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Audiobooks Narrated by Ghizela Rowe

Browse audiobooks narrated by Ghizela Rowe, listen to samples and when you're ready head over to Audiobooks.com where you can get 3 FREE audiobooks on us

LoveReading Top 10

  1. Piece of My Heart Audiobook Piece of My Heart
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  2. Shuggie Bain Audiobook Shuggie Bain
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  3. Burnt Sugar: Longlisted for the Booker Prize 2020 Audiobook Burnt Sugar: Longlisted for the Booker Prize 2020
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  4. Get Out of Your Head: Stopping the Spiral of Toxic Thoughts Audiobook Get Out of Your Head: Stopping the Spiral of Toxic Thoughts
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  5. The Cousins Audiobook The Cousins
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  6. A Time to Lie Audiobook A Time to Lie
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  7. Dark Tides: The compelling new novel from the Sunday Times bestselling author of Tidelands Audiobook Dark Tides: The compelling new novel from the Sunday Times bestselling author of Tidelands
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  8. The Crown: The Official History Behind Season 3: Political Scandal, Personal Struggle and the Years  Audiobook The Crown: The Official History Behind Season 3: Political Scandal, Personal Struggle and the Years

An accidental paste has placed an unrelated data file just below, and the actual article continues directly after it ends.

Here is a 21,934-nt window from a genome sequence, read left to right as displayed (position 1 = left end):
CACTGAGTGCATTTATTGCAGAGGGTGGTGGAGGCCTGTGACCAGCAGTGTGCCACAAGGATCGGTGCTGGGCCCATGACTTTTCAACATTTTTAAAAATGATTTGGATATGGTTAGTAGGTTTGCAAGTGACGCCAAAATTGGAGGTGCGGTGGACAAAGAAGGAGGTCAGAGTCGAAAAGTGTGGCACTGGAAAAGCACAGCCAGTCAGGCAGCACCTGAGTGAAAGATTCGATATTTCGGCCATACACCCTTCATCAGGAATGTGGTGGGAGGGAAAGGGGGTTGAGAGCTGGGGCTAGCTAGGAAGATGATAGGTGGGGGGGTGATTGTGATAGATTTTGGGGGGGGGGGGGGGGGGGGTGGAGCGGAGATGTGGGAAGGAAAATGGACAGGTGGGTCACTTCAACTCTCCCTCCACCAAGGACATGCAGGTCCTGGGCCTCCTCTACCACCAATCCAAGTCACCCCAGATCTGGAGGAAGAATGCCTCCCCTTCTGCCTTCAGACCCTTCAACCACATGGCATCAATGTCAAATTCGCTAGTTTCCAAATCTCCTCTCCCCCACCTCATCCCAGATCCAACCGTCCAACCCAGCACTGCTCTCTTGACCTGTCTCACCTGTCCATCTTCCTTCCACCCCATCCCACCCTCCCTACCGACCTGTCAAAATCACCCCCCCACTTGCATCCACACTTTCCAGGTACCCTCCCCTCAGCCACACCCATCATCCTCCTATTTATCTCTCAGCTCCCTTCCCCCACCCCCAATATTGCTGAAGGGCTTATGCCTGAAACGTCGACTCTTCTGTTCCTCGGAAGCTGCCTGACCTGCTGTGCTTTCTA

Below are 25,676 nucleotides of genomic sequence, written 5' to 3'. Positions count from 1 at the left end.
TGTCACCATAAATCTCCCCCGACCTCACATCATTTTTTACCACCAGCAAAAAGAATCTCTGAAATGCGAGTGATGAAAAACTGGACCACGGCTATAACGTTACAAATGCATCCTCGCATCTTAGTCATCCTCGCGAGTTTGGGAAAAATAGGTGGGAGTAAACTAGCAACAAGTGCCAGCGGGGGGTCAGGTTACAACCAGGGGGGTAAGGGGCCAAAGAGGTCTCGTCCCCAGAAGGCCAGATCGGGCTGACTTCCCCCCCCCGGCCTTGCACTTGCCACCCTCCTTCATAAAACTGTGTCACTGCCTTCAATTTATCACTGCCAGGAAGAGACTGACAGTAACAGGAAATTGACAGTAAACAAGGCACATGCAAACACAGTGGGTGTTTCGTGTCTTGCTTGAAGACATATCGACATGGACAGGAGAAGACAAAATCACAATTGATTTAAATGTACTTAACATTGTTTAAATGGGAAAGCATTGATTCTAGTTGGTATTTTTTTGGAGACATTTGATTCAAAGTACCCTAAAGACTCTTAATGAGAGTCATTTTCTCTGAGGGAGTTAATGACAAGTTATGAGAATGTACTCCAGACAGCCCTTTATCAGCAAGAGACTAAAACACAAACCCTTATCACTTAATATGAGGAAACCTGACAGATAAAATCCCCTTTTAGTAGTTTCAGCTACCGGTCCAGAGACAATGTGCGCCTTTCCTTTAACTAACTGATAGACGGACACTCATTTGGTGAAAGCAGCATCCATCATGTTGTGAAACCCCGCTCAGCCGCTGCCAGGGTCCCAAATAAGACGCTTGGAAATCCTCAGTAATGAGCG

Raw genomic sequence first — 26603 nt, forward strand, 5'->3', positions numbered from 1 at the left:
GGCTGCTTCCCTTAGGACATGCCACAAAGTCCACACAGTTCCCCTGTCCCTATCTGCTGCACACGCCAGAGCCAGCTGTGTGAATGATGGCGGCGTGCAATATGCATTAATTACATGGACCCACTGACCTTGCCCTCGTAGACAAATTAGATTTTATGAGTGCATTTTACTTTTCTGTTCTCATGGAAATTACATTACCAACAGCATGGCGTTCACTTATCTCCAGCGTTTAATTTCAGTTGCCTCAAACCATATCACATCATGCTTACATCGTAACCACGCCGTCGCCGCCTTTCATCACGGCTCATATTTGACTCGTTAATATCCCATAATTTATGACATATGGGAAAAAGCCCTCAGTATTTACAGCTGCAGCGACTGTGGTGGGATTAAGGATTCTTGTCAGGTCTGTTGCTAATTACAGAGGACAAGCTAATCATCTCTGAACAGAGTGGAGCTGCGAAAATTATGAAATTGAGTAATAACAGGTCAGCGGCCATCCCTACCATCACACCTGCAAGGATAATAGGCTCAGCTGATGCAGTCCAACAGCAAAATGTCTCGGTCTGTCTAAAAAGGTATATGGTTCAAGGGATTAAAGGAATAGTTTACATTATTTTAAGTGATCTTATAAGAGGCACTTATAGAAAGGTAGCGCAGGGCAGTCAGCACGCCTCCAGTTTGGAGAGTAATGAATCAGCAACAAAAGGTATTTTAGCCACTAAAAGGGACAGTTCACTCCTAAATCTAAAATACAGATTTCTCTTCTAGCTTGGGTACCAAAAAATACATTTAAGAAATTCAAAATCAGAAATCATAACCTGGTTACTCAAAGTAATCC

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  9. The Harpy Audiobook The Harpy
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  10. Anything is Possible: Be Brave, Be Kind and Follow Your Dreams Audiobook Anything is Possible: Be Brave, Be Kind and Follow Your Dreams
    10
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Christmas Poetry Audiobook

Christmas Poetry

Christmas, they say, comes but once a year. In these days it seems to also last for much of that year.For the religious amongst us this annual celebration of the Birth of Christ must seem bitter sweet; it's acknowledgment by billions of people countered by the pervasive spread of material possessions translating the event to little more than a sales pitch for their own wares. Most religions celebrate their founders but Christianity seems somehow to have lost possession of one of its key rituals in an ever more secular West. The spread of globalisation seems to have hindered rather than helped the true meaning of the festival. Children today are much more interested in what presents they might receive than any spiritual message. As parents too, most of us buy into this and we seem to indulge our offspring rather than the themes and aims of the festival's meaning common to us all. In this collection we rely on the words and wisdom of such fine poets as John Milton, Emily Dickinson, Sir Walter Scott, Daniel Sheehan, Wordsworth, Longfellow and a whole host of others to absorb us in a Christmas time of hope and togetherness set amongst a landscape of winter wonderment and Nature's palest palette. The experiences and memories they share with us speak of a time, of a world that did have a common purpose and an ambition to share good fortune with everyone.